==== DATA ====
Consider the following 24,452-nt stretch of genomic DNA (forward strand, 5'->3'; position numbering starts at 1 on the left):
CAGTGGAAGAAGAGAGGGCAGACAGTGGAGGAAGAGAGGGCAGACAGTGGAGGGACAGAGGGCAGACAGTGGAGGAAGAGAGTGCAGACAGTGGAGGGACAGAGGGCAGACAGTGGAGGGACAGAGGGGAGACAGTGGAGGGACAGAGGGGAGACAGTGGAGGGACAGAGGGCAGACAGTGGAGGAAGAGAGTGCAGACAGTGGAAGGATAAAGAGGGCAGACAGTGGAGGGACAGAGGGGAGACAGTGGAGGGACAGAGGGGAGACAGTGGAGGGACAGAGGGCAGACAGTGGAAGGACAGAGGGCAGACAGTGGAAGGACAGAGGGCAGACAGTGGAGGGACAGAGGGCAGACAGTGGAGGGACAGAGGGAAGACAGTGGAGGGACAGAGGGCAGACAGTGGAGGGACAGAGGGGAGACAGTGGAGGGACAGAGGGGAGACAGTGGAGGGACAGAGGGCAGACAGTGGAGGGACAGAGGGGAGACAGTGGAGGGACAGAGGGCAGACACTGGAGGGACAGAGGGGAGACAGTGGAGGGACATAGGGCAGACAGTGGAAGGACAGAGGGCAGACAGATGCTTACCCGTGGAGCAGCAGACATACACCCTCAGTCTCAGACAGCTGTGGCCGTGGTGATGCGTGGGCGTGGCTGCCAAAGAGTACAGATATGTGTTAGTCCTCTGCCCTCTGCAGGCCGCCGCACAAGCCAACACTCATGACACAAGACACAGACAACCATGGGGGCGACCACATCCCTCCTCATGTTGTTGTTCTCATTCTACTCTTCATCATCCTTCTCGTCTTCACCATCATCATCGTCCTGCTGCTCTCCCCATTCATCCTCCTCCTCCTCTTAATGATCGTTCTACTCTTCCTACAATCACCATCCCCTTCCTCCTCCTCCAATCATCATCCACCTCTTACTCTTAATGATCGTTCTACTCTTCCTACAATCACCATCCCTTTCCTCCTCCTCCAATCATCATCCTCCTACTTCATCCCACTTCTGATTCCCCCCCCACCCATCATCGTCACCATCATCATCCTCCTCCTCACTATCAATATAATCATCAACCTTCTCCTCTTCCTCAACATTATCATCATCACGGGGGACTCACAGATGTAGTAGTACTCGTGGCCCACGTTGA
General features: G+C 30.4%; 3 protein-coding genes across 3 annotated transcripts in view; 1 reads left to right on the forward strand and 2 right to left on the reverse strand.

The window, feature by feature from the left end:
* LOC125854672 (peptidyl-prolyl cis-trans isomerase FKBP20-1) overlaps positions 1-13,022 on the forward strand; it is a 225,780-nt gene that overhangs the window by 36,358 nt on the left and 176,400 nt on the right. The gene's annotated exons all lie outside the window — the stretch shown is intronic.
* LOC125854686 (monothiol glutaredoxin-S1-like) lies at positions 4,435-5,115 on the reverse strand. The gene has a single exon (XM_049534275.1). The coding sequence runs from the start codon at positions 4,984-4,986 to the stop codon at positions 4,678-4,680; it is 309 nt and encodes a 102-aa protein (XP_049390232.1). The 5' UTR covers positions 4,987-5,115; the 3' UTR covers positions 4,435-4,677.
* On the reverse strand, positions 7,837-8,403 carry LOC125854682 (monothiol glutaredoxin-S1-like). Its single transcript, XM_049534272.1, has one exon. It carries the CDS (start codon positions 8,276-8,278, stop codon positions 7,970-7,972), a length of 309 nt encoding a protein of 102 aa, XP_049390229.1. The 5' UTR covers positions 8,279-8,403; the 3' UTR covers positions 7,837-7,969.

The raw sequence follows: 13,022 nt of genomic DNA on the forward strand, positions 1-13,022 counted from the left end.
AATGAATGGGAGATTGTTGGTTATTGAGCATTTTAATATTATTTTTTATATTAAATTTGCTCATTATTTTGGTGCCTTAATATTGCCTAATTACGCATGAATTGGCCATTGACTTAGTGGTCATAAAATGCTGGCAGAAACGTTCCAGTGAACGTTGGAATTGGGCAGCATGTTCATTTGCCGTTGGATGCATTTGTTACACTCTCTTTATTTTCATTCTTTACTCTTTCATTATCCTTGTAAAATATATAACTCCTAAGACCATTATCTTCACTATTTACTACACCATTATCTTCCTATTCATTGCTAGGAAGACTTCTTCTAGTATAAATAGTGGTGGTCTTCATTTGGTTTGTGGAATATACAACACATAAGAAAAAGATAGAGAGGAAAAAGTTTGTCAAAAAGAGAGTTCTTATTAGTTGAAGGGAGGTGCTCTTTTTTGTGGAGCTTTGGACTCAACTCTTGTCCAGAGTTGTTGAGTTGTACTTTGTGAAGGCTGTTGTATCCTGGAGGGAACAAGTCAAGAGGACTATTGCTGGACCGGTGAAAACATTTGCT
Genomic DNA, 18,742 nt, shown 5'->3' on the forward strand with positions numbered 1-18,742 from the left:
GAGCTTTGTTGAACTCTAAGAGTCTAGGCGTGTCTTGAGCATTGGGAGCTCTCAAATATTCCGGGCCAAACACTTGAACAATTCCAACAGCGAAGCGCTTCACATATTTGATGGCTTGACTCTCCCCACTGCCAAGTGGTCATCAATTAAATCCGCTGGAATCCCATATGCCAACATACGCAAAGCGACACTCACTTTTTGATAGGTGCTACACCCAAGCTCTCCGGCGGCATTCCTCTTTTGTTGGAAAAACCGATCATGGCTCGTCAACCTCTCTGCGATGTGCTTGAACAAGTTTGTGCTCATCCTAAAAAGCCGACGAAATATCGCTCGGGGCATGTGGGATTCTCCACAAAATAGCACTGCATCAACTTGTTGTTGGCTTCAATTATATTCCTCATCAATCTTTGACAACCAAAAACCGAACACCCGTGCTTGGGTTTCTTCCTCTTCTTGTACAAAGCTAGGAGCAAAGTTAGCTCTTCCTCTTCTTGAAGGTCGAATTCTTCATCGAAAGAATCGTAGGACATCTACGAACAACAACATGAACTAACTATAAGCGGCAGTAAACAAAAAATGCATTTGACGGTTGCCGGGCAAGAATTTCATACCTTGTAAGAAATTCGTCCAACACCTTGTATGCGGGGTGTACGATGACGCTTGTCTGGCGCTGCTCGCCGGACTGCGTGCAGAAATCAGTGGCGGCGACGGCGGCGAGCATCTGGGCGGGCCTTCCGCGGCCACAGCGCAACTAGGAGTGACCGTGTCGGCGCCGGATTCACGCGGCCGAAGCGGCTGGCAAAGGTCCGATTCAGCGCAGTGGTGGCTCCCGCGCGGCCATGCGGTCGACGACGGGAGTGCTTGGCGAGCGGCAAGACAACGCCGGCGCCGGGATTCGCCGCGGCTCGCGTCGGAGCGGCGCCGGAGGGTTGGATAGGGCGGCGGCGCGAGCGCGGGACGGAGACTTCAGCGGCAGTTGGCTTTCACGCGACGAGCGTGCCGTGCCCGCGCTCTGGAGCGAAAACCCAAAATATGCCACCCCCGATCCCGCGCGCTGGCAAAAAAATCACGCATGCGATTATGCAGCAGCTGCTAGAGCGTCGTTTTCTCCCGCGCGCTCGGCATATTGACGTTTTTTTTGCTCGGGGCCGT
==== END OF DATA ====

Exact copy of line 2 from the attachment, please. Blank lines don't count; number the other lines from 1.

CAGTGGAAGAAGAGAGGGCAGACAGTGGAGGAAGAGAGGGCAGACAGTGGAGGGACAGAGGGCAGACAGTGGAGGAAGAGAGTGCAGACAGTGGAGGGACAGAGGGCAGACAGTGGAGGGACAGAGGGGAGACAGTGGAGGGACAGAGGGGAGACAGTGGAGGGACAGAGGGCAGACAGTGGAGGAAGAGAGTGCAGACAGTGGAAGGATAAAGAGGGCAGACAGTGGAGGGACAGAGGGGAGACAGTGGAGGGACAGAGGGGAGACAGTGGAGGGACAGAGGGCAGACAGTGGAAGGACAGAGGGCAGACAGTGGAAGGACAGAGGGCAGACAGTGGAGGGACAGAGGGCAGACAGTGGAGGGACAGAGGGAAGACAGTGGAGGGACAGAGGGCAGACAGTGGAGGGACAGAGGGGAGACAGTGGAGGGACAGAGGGGAGACAGTGGAGGGACAGAGGGCAGACAGTGGAGGGACAGAGGGGAGACAGTGGAGGGACAGAGGGCAGACACTGGAGGGACAGAGGGGAGACAGTGGAGGGACATAGGGCAGACAGTGGAAGGACAGAGGGCAGACAGATGCTTACCCGTGGAGCAGCAGACATACACCCTCAGTCTCAGACAGCTGTGGCCGTGGTGATGCGTGGGCGTGGCTGCCAAAGAGTACAGATATGTGTTAGTCCTCTGCCCTCTGCAGGCCGCCGCACAAGCCAACACTCATGACACAAGACACAGACAACCATGGGGGCGACCACATCCCTCCTCATGTTGTTGTTCTCATTCTACTCTTCATCATCCTTCTCGTCTTCACCATCATCATCGTCCTGCTGCTCTCCCCATTCATCCTCCTCCTCCTCTTAATGATCGTTCTACTCTTCCTACAATCACCATCCCCTTCCTCCTCCTCCAATCATCATCCACCTCTTACTCTTAATGATCGTTCTACTCTTCCTACAATCACCATCCCTTTCCTCCTCCTCCAATCATCATCCTCCTACTTCATCCCACTTCTGATTCCCCCCCCACCCATCATCGTCACCATCATCATCCTCCTCCTCACTATCAATATAATCATCAACCTTCTCCTCTTCCTCAACATTATCATCATCACGGGGGACTCACAGATGTAGTAGTACTCGTGGCCCACGTTGA